The West

VW s budget buyers don t miss out
VW Passat. Supplied picture

Unflattering descriptors are often attached to entry models.

The nastiest I've heard is: "Oh, he bought the poverty pack."

But, lately, starter variants have been including all sorts of gizmos and comforts. Certainly looking to be swish is Volkswagen with its new Touareg and Passat entry models.

The Touareg is a big SUV that kicks off at $62,990 with a punchy-yet-frugal 150kW diesel model.

Electric seats, a favourite luxury touch of mine, still rarely find their way into base models, but the Touareg doesn't muck about. The front seats are 12-way adjustable, which means any shaped body should be able to find ideal cossetting.

If wanting to get really snug, the side bolsters on the backrests are also electrically adjustable. All pews come in high-quality leather while the front ones are heated.

Bi-xenon headlights were a revelation to me when I first experienced them. They can turn night into day well ahead, easing the strain of driving and increasing safety.

That's especially so on country roads, where so many deaths occur. Again, the Touareg breaks the mould by making the technology standard.

VW Touareg. Supplied picture
Those same roads are also where many drowsy drivers come to grief. So, rather than put the Driver Fatigue System on the options list, Volkswagen has rated it as essential safety equipment.

It's a clever piece of kit.

The system seeks to spot signs of fatigue by continually evaluating the car's steering behaviour. Aspects such as steering angle, use of pedals and cornering stability are monitored.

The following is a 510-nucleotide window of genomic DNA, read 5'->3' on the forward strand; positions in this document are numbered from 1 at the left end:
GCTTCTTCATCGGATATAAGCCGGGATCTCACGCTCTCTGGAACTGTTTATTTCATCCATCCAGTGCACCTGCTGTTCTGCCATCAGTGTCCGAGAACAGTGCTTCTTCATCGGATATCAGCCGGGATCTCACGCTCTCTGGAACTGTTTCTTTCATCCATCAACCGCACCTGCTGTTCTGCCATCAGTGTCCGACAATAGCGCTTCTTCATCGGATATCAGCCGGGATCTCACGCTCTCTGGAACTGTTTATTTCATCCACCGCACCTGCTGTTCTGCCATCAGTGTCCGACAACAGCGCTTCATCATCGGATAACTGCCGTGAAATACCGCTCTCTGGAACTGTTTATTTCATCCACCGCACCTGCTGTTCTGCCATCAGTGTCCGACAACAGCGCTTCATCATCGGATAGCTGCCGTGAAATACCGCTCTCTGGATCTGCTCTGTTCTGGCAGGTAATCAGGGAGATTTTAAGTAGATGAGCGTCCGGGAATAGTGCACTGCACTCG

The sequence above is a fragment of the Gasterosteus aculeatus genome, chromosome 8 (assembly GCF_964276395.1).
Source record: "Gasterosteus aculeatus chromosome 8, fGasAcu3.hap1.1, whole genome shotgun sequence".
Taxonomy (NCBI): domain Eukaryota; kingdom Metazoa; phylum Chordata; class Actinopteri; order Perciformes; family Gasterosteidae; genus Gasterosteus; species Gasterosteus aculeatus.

If the steering behaviour is identified as suspect, visual and acoustic warnings alert the driver. If the driver does not take a break within the next 15 minutes, the warnings are repeated.

LED daytime driving lights have also been added along with a rear-view camera. Such eyes in the back of the head are now considered a necessity for SUVs, which typically have big blind spots when reversing.

The Touareg's alloys get a kick up to 18 inches and the rear backrest can now be split and folded 60:40 remotely from the cargo area.

These additions are on top of already-strong specs, such as an eight-speed auto, nine airbags, a colour touchscreen, on-screen parking guides, dual-zone air and lots of chrome.

The key omission for me is sat-nav, though that's not the case with the entry Passat. Even the cheapest variant, a $38,990 118kW turbo-petrol, now comes standard with an advanced navigator.

Its features include a high- resolution touch-screen, 16:9 format, voice control, 30GB hard drive, rear-view camera and parking-guidance lines. The sat-nav also provides 2D, topographical and bird's-eye-view map views.

Added too are paddles for making clutchless manual shifts of the seven-speed DSG auto transmission. Now standard on Passat wagons is an automatic opening and closing tailgate, which is a delight to use.

The Passat is also unusual in having an entry car with eight airbags rather six. The extra two could be life-saving for rear occupants in a side collision.

"Bought the luxury model did you?"

That's what many a buyer likes to hear.

The West Australian

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